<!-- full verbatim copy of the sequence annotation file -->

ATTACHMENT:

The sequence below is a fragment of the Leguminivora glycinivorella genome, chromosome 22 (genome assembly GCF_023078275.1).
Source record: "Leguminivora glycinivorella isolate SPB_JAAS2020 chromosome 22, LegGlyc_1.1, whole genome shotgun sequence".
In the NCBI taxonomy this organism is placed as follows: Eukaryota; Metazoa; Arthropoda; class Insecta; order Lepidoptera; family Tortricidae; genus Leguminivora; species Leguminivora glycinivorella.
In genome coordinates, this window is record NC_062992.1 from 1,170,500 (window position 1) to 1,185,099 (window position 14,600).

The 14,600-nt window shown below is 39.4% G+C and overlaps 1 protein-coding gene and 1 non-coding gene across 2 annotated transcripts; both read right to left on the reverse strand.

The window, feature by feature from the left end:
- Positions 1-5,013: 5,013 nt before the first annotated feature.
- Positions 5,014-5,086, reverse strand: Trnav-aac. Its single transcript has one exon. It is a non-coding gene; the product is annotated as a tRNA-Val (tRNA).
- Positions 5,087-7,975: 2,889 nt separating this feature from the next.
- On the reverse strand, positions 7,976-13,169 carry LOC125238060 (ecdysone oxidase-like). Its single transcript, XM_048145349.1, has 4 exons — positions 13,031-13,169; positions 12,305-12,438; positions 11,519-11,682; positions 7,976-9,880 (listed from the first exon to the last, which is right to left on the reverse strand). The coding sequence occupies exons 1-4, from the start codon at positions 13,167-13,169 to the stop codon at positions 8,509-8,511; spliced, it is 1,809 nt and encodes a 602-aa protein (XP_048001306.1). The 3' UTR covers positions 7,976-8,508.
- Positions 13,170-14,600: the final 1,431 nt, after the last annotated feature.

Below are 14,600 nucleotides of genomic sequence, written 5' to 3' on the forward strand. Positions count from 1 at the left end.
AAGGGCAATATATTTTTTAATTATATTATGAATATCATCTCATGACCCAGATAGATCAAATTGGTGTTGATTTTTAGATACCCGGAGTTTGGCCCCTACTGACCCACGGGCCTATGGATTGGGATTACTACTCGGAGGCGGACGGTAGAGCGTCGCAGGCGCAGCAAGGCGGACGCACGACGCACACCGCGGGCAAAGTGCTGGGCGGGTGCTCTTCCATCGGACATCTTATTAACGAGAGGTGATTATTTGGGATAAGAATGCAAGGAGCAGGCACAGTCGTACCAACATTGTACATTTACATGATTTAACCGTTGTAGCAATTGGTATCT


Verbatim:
The sequence below is a fragment of the Leguminivora glycinivorella genome, chromosome 22 (genome assembly GCF_023078275.1).
Source record: "Leguminivora glycinivorella isolate SPB_JAAS2020 chromosome 22, LegGlyc_1.1, whole genome shotgun sequence".
In the NCBI taxonomy this organism is placed as follows: Eukaryota; Metazoa; Arthropoda; class Insecta; order Lepidoptera; family Tortricidae; genus Leguminivora; species Leguminivora glycinivorella.
In genome coordinates, this window is record NC_062992.1 from 1,170,500 (window position 1) to 1,185,099 (window position 14,600).

The 14,600-nt window shown below is 39.4% G+C and overlaps 1 protein-coding gene and 1 non-coding gene across 2 annotated transcripts; both read right to left on the reverse strand.

The window, feature by feature from the left end:
- Positions 1-5,013: 5,013 nt before the first annotated feature.
- Positions 5,014-5,086, reverse strand: Trnav-aac. Its single transcript has one exon. It is a non-coding gene; the product is annotated as a tRNA-Val (tRNA).
- Positions 5,087-7,975: 2,889 nt separating this feature from the next.
- On the reverse strand, positions 7,976-13,169 carry LOC125238060 (ecdysone oxidase-like). Its single transcript, XM_048145349.1, has 4 exons — positions 13,031-13,169; positions 12,305-12,438; positions 11,519-11,682; positions 7,976-9,880 (listed from the first exon to the last, which is right to left on the reverse strand). The coding sequence occupies exons 1-4, from the start codon at positions 13,167-13,169 to the stop codon at positions 8,509-8,511; spliced, it is 1,809 nt and encodes a 602-aa protein (XP_048001306.1). The 3' UTR covers positions 7,976-8,508.
- Positions 13,170-14,600: the final 1,431 nt, after the last annotated feature.

Below are 14,600 nucleotides of genomic sequence, written 5' to 3' on the forward strand. Positions count from 1 at the left end.
AAGGGCAATATATTTTTTAATTATATTATGAATATCATCTCATGACCCAGATAGATCAAATTGGTGTTGATTTTTAGATACCCGGAGTTTGGCCCCTACTGACCCACGGGCCTATGGATTGGGATTACTACTCGGAGGCGGACGGTAGAGCGTCGCAGGCGCAGCAAGGCGGACGCACGACGCACACCGCGGGCAAAGTGCTGGGCGGGTGCTCTTCCATCGGACATCTTATTAACGAGAGGTGATTATTTGGGATAAGAATGCAAGGAGCAGGCACAGTCGTACCAACATTGTACATTTACATGATTTAACCGTTGTAGCAATTGGTATCT